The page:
For more, see:

Please help us pay our bills by ordering directly from Tinfish Press. List price: $20. Until the books arrive, the price is $16.

Saturday, April 25, 2015


These bloody characters are too dim to let me read it. When in doubt, say settler colonialism. When in doubt, feel guilt. Blood is as much fiction as fiction is. Now that he's knows he's Spanish, he asks what this means. Those late nights dancing salsa in the bathroom, watching your teeth fall out. I am adopted to myself, my scattering impulses gathered like a clutch of birds: Ahuimanu. What would you do with a woman who had no papers, no relatives? How would you run your gas station in the States? Embassy as cage or fortress. The narratives were all myths of abandonment and finding, of ditches and roads and an orphanage that had been a palace. Rooms pulsed with infant cries. Children in school uniforms played soccer. Blood is thicker than blood. It runs in the city of your being found. The news shifts to Bruce Jenner. The body is fiction; soul is not. What we see cannot be defined, but what we are is.

--25 April 2015

Friday, April 24, 2015


O that I could taste it beneath the gall and vinegar! “Deux gaules,” in the secret language of resistance, whispered the fisher of men. He spoke so slowly I understood his French. When Mimi bore her litter of kittens, he drowned them in a bucket. Kittens wrestle at my feet, soft and sharp, like alternating currents. Cardboard on concrete makes a Chinatown bed. Her grandparents dealt in vegetables and porno. What to do with all those reels? Why am I surprised at their white hair? We're told too many penalties will render the laws void, so go easy on those who live in tents by the canal. The homeless are pure cost, lines heavy with gravity. One man sweeps the sidewalk beside his tent; I am leaving a Thai restaurant, where I talked to the author of “The Bodhissatvas of Thrown Away Things.” Mother and aunty carry a pole laden with old clothes and a bunch of bananas. My student asked me what I think “the the” means. A politics of person not idea, of love without absorption, of the simple word. Good night, men; good night, kittens.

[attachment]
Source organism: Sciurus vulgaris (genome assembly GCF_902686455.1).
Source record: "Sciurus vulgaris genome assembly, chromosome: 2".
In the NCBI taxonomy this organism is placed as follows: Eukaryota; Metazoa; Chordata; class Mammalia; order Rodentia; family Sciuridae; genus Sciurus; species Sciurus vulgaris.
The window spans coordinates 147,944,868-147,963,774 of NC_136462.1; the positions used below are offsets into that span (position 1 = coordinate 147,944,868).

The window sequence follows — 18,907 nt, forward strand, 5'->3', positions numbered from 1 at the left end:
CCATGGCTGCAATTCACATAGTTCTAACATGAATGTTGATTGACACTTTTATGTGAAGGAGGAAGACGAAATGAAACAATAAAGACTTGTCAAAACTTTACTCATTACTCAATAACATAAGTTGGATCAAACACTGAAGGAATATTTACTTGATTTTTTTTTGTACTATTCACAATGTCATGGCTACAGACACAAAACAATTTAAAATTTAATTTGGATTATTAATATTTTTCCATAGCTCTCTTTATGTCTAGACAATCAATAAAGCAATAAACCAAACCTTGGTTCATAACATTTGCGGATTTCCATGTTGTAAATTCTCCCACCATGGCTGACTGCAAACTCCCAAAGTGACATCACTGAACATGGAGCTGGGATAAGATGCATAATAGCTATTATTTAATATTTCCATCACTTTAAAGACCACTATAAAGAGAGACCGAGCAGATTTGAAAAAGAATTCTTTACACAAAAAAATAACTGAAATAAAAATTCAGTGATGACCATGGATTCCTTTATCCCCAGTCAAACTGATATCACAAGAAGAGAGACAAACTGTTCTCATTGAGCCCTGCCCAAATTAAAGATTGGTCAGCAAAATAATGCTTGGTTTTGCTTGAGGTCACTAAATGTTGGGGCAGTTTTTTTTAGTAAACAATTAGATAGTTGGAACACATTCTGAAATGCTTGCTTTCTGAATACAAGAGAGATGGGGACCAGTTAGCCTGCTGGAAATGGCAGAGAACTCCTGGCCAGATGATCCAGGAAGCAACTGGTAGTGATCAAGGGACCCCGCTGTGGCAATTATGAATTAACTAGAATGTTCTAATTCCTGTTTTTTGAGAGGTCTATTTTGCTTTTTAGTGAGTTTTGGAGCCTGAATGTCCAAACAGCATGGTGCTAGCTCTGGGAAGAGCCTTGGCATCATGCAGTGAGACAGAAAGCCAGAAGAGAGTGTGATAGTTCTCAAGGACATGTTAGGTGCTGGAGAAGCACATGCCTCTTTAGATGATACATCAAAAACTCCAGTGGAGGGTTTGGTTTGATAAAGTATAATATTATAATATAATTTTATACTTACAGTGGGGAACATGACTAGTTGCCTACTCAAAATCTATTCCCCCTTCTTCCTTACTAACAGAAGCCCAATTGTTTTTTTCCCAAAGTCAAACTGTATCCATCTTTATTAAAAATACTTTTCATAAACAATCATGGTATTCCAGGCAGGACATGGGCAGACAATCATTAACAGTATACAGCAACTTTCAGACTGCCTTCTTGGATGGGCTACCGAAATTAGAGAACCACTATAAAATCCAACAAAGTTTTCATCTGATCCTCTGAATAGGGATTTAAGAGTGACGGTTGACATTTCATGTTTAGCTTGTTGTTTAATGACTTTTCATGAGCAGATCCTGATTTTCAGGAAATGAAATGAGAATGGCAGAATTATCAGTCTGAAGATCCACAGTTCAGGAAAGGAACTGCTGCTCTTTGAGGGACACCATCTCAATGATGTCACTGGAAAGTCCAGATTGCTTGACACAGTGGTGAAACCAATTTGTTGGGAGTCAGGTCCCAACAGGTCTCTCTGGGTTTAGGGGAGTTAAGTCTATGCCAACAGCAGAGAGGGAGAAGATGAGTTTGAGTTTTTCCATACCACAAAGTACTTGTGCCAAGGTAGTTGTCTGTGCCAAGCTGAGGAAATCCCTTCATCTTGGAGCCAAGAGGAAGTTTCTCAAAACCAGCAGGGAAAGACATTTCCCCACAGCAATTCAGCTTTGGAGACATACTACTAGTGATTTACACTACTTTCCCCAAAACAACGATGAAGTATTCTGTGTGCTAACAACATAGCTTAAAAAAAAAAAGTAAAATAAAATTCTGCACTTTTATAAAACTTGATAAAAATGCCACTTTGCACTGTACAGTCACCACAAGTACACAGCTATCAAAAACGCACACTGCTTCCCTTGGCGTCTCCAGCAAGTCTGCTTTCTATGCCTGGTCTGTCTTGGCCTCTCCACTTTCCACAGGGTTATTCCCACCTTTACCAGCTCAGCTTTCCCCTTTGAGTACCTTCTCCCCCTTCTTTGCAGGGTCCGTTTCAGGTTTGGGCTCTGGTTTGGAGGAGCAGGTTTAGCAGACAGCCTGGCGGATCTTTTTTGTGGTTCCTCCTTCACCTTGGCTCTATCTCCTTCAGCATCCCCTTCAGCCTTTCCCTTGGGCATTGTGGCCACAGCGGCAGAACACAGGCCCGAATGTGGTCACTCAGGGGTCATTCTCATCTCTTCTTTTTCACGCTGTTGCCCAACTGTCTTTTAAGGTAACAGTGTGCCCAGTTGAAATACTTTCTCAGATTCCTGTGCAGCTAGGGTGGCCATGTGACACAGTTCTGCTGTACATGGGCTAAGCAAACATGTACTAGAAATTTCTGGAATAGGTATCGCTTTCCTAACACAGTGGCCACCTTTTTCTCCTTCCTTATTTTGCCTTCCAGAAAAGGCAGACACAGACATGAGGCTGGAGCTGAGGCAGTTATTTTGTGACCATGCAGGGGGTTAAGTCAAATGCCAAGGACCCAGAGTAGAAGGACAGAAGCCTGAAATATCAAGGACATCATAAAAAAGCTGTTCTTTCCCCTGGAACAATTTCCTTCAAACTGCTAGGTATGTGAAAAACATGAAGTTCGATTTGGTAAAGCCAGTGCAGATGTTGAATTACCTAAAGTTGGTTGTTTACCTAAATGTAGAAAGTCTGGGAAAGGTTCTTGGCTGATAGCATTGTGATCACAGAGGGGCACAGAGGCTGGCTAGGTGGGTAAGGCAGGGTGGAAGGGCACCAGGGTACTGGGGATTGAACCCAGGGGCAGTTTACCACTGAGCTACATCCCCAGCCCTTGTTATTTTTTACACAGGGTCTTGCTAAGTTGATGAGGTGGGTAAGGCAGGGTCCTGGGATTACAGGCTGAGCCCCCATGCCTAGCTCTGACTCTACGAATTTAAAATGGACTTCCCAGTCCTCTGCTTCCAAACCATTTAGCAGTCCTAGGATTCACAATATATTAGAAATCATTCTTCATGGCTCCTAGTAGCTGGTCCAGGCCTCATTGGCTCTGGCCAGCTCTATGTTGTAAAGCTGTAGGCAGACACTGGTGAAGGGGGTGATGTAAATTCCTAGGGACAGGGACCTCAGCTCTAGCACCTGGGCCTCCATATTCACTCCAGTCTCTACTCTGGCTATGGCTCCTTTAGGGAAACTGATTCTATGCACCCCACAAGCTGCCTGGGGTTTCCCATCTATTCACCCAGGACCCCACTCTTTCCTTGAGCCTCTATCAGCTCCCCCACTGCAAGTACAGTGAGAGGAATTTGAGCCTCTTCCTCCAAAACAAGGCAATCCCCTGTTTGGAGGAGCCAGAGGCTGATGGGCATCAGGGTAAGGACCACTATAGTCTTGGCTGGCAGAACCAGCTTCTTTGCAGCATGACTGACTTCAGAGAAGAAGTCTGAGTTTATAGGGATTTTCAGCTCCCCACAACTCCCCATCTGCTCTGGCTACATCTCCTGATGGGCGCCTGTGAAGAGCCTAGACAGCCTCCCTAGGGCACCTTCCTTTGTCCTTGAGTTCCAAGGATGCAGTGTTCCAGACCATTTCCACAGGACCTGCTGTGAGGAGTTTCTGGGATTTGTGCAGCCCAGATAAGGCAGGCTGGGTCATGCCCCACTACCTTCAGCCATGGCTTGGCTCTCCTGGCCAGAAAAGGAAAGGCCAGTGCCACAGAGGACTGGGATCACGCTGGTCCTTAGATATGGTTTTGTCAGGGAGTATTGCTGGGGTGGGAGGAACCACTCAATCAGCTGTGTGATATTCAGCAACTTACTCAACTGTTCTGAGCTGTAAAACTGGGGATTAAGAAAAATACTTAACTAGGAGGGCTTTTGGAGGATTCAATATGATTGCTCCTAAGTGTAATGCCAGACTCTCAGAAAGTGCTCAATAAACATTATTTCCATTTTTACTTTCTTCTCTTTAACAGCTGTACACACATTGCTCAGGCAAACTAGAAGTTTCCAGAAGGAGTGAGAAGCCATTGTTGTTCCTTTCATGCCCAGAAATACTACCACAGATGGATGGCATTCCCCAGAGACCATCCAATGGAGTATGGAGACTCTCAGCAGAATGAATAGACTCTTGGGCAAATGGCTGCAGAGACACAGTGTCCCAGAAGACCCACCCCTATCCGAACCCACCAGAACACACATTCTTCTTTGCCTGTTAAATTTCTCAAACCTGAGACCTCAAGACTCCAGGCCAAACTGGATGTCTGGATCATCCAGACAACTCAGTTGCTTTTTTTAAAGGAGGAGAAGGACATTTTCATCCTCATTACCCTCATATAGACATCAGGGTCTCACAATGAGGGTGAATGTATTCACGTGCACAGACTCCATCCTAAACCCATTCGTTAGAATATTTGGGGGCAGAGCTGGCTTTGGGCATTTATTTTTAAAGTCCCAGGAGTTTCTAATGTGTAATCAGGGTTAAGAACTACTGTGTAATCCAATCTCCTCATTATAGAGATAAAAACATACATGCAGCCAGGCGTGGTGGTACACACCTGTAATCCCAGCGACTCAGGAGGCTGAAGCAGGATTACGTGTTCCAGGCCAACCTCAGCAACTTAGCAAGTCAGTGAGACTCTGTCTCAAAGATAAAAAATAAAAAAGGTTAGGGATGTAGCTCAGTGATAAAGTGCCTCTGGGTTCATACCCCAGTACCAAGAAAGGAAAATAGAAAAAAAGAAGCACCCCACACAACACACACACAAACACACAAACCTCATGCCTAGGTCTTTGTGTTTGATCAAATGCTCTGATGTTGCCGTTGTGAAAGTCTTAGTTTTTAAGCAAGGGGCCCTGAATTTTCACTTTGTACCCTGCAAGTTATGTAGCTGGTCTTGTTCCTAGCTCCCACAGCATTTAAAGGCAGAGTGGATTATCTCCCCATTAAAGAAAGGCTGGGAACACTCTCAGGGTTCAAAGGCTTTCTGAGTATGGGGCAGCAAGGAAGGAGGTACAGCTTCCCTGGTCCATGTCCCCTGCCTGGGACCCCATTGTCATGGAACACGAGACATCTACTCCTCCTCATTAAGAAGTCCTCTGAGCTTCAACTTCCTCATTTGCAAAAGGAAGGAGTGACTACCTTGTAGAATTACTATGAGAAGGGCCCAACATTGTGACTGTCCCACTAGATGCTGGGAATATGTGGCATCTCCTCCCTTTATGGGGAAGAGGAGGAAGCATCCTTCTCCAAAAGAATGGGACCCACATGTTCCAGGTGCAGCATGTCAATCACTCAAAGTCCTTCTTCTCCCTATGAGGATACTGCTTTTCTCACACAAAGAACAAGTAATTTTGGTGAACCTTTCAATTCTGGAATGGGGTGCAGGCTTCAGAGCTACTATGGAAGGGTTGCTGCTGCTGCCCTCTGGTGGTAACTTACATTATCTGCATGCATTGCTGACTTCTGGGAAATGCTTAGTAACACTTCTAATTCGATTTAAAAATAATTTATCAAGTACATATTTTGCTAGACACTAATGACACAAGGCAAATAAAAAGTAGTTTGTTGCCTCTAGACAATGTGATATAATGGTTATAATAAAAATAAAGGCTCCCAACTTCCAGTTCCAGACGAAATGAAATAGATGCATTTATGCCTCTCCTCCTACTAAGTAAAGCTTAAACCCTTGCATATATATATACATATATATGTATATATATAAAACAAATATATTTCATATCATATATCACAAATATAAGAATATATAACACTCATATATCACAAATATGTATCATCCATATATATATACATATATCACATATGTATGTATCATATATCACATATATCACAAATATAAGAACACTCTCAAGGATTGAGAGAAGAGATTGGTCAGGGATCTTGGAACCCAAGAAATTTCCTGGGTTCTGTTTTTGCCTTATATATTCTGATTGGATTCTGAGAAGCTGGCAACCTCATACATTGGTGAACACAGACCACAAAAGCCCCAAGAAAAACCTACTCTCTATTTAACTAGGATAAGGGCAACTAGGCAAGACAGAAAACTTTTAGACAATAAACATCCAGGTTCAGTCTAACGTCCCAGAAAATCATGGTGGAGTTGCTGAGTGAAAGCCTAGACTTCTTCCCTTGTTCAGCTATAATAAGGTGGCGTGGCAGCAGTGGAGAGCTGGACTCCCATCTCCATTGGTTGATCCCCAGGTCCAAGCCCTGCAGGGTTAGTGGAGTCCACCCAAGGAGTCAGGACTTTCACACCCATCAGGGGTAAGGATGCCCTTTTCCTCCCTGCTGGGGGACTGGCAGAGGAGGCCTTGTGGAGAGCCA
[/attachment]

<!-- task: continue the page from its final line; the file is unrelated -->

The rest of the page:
--24 April 2015

Monday, April 20, 2015


All transient things are permanent in God. Whether or not this is good news, I cannot say. It gets harder to meditate on the secular value of love when Tom's every sentence includes a higher power. Find and replace. God's farm team eats corn, plays sandlot ball, rides the bus. Was his high slide dirty? Is “dirty” not a strange word in this context? High spikes bite ankles, as kittens do. Their original sin is joy, not harm. His mother called the cops, as he was clutching his Bible and a knife. The cops shot him dead. A row of black men's faces stares at us in the stairwell. We do not see their mothers there. This is the last mistake you're allowed. Turn-about is not fair play, is not play. Dead serious is not a dead metaphor.

--20 April 2015

Sunday, April 19, 2015